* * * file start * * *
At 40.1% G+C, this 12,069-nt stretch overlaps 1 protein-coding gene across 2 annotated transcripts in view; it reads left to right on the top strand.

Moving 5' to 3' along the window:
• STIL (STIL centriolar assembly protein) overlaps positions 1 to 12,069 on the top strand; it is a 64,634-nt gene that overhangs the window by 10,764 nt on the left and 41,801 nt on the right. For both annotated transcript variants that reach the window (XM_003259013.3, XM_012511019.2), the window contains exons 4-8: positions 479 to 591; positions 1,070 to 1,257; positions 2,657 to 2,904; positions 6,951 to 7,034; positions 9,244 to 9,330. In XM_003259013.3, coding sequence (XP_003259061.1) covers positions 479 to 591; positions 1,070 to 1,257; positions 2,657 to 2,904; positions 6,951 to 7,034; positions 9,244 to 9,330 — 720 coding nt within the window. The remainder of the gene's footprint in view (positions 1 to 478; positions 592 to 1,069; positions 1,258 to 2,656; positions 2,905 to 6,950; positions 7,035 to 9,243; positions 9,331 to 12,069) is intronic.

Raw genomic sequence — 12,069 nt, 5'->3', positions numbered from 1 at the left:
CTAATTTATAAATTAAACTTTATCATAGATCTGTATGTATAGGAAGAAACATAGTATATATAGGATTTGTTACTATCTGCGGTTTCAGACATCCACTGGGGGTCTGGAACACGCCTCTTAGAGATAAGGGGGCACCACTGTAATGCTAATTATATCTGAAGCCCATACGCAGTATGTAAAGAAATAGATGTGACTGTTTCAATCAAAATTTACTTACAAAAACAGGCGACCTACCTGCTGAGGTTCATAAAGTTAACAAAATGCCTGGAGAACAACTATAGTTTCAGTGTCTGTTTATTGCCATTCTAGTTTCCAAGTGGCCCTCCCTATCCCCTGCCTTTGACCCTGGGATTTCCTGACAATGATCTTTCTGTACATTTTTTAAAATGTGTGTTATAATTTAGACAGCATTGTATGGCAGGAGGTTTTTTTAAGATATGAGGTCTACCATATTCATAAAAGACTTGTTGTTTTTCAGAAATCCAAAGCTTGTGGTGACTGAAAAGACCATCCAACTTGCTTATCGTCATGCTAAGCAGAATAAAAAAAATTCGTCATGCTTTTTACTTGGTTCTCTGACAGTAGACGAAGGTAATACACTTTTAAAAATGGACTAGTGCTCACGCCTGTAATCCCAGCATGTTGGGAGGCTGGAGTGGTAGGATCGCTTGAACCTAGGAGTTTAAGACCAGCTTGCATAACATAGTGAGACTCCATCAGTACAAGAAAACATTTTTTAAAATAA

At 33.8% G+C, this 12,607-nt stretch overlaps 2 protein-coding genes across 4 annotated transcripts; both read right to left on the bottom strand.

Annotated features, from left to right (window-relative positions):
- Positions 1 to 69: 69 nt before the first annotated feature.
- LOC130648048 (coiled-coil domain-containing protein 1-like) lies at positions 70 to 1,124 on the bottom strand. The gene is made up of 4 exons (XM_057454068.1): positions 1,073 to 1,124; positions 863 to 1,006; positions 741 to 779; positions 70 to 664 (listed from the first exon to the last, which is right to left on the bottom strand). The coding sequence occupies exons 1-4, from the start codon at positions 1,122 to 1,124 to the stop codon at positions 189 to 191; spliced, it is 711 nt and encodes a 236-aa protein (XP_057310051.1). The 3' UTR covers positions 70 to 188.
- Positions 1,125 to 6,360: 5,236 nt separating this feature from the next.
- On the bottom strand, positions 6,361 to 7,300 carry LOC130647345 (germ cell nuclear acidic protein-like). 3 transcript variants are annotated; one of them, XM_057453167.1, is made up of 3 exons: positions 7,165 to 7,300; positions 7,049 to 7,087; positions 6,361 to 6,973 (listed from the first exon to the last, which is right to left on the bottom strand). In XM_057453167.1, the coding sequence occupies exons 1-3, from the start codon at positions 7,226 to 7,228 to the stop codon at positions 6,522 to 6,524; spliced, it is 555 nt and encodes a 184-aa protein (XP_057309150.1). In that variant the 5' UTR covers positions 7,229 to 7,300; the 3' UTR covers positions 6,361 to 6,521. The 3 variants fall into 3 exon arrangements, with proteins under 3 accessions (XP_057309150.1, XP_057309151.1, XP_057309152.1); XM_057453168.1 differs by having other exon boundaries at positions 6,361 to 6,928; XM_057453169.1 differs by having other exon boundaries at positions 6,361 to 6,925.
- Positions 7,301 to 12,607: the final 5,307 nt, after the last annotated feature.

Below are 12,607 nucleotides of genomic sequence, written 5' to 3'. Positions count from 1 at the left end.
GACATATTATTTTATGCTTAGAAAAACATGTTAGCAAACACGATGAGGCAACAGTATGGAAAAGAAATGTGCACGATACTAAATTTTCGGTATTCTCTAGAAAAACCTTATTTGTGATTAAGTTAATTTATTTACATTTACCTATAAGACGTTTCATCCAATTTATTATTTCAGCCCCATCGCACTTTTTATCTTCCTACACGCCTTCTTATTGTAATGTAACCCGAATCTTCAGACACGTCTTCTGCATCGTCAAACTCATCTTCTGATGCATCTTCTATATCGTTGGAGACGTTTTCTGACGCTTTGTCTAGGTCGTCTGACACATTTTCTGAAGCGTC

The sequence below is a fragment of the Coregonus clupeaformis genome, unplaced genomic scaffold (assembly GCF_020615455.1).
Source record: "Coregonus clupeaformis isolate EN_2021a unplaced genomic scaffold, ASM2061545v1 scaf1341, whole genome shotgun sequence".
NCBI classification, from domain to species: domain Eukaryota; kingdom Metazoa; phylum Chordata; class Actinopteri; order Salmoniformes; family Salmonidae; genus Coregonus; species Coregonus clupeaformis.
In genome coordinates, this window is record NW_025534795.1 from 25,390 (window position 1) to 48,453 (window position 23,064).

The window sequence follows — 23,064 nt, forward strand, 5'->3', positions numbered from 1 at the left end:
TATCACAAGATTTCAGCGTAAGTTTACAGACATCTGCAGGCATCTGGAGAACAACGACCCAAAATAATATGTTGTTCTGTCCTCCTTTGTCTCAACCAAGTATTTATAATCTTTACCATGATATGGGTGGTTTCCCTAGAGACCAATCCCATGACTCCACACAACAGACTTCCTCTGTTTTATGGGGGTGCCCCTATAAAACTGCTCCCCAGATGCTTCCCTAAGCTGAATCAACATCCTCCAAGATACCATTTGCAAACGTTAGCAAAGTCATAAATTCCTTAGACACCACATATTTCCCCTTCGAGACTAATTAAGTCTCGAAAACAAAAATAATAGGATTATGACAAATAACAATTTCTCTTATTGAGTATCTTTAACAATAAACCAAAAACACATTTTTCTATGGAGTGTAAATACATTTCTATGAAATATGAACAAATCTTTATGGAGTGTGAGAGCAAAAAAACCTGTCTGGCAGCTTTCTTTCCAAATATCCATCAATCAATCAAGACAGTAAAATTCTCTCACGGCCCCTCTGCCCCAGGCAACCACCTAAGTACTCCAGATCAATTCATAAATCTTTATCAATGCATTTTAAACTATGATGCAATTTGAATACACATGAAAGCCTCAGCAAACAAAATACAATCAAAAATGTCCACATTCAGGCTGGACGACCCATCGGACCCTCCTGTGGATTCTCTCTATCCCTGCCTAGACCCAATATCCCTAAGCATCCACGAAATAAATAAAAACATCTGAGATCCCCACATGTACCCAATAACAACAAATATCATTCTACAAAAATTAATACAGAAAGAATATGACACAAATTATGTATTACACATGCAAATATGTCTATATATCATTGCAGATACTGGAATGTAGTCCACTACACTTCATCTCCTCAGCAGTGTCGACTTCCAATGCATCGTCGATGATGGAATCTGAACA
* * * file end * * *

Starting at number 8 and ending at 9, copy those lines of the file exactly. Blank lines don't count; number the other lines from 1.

- Positions 1 to 69: 69 nt before the first annotated feature.
- LOC130648048 (coiled-coil domain-containing protein 1-like) lies at positions 70 to 1,124 on the bottom strand. The gene is made up of 4 exons (XM_057454068.1): positions 1,073 to 1,124; positions 863 to 1,006; positions 741 to 779; positions 70 to 664 (listed from the first exon to the last, which is right to left on the bottom strand). The coding sequence occupies exons 1-4, from the start codon at positions 1,122 to 1,124 to the stop codon at positions 189 to 191; spliced, it is 711 nt and encodes a 236-aa protein (XP_057310051.1). The 3' UTR covers positions 70 to 188.